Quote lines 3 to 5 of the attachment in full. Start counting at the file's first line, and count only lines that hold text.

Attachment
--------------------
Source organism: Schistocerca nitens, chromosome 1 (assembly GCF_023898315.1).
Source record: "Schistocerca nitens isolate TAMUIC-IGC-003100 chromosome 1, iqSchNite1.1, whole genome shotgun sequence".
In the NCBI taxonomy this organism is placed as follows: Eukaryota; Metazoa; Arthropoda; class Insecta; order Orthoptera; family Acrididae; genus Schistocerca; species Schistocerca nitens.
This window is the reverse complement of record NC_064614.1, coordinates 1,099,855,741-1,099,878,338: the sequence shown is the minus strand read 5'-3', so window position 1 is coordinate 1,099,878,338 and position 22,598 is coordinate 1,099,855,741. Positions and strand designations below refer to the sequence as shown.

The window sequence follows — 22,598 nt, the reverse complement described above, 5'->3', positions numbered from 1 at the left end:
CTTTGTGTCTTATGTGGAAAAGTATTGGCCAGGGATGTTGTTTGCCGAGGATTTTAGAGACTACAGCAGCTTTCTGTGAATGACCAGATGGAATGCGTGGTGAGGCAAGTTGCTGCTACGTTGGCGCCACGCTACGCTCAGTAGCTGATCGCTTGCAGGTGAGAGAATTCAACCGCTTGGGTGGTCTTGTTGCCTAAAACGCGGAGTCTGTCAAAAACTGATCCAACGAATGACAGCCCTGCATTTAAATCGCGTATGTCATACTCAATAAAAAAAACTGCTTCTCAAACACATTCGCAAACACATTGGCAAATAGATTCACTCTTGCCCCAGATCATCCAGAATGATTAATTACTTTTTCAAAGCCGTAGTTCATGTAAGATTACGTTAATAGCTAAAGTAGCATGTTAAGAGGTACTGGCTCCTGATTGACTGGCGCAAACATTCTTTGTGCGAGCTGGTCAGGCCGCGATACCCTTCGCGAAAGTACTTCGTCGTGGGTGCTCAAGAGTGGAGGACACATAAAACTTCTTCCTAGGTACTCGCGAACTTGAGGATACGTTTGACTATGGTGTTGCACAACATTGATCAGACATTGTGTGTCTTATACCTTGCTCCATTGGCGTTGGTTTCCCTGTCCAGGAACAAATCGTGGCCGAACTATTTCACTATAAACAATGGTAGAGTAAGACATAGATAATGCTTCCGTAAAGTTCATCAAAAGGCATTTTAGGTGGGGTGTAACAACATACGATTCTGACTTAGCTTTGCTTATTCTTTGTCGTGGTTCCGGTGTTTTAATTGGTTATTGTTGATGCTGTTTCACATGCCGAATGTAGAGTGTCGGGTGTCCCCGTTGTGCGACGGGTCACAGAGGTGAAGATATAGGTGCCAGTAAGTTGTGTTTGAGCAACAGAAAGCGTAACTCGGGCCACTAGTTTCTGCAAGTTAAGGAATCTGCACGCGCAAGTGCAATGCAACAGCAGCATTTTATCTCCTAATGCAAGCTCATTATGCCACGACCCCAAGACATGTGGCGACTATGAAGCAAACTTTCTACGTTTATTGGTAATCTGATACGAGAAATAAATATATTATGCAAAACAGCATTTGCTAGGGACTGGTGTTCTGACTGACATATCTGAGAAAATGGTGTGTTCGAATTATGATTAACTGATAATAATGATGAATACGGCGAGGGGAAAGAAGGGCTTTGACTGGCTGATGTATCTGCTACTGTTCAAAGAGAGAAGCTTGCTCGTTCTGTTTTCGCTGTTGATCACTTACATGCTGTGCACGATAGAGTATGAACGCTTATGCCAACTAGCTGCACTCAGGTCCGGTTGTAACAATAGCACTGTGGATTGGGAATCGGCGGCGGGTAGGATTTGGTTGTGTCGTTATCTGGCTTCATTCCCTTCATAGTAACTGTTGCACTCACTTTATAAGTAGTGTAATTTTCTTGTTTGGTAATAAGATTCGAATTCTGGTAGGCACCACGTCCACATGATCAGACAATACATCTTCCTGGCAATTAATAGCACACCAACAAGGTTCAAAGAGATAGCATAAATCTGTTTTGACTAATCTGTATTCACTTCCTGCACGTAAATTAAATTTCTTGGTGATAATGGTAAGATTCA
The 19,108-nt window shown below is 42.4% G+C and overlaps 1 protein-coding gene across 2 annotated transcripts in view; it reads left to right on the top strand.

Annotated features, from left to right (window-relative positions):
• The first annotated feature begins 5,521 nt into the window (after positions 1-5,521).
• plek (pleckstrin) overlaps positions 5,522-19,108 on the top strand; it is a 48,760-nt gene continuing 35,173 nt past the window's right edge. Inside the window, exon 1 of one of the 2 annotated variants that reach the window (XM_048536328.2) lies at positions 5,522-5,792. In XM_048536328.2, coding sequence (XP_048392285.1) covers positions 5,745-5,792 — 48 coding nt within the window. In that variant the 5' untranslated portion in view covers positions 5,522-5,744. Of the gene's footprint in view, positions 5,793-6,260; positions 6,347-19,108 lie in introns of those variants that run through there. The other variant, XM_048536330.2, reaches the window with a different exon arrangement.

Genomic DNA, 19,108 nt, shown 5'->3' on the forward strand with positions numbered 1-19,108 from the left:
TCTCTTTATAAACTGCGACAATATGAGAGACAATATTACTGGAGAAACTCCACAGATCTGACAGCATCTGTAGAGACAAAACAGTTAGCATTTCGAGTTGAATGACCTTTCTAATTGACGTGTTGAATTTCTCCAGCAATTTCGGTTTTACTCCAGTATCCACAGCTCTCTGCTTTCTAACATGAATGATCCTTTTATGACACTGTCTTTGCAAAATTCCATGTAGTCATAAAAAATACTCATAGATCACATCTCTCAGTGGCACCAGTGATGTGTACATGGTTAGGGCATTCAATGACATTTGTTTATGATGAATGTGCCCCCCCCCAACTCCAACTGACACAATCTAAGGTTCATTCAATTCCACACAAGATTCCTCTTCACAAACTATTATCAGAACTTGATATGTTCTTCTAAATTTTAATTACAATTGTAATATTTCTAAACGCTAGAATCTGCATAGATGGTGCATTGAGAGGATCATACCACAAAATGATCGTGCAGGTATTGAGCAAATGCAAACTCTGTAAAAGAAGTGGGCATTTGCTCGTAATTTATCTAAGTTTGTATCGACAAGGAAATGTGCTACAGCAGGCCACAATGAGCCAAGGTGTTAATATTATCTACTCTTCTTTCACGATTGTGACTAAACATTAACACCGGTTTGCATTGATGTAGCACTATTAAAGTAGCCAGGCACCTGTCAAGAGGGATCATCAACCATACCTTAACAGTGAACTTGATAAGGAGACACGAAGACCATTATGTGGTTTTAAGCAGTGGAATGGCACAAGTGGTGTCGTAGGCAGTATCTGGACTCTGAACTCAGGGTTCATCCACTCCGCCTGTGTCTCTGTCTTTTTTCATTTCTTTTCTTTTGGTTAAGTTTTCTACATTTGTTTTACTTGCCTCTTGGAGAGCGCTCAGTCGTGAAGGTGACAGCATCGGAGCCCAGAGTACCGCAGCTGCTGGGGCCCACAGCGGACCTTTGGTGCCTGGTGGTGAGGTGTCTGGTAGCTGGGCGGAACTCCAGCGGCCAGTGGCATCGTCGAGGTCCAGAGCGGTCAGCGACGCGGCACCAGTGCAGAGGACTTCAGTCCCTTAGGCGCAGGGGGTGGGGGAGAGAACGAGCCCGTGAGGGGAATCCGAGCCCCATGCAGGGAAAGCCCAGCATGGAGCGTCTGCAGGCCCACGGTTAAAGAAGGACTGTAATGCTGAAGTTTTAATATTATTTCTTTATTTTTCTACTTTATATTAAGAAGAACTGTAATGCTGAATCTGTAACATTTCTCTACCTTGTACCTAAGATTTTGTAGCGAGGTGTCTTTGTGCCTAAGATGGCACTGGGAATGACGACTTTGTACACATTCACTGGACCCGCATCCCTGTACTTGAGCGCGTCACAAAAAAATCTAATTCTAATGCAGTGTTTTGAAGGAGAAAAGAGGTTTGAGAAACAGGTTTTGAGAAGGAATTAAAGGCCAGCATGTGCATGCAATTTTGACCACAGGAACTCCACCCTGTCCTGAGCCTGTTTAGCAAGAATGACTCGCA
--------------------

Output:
In the NCBI taxonomy this organism is placed as follows: Eukaryota; Metazoa; Arthropoda; class Insecta; order Orthoptera; family Acrididae; genus Schistocerca; species Schistocerca nitens.
This window is the reverse complement of record NC_064614.1, coordinates 1,099,855,741-1,099,878,338: the sequence shown is the minus strand read 5'-3', so window position 1 is coordinate 1,099,878,338 and position 22,598 is coordinate 1,099,855,741. Positions and strand designations below refer to the sequence as shown.

The window sequence follows — 22,598 nt, the reverse complement described above, 5'->3', positions numbered from 1 at the left end: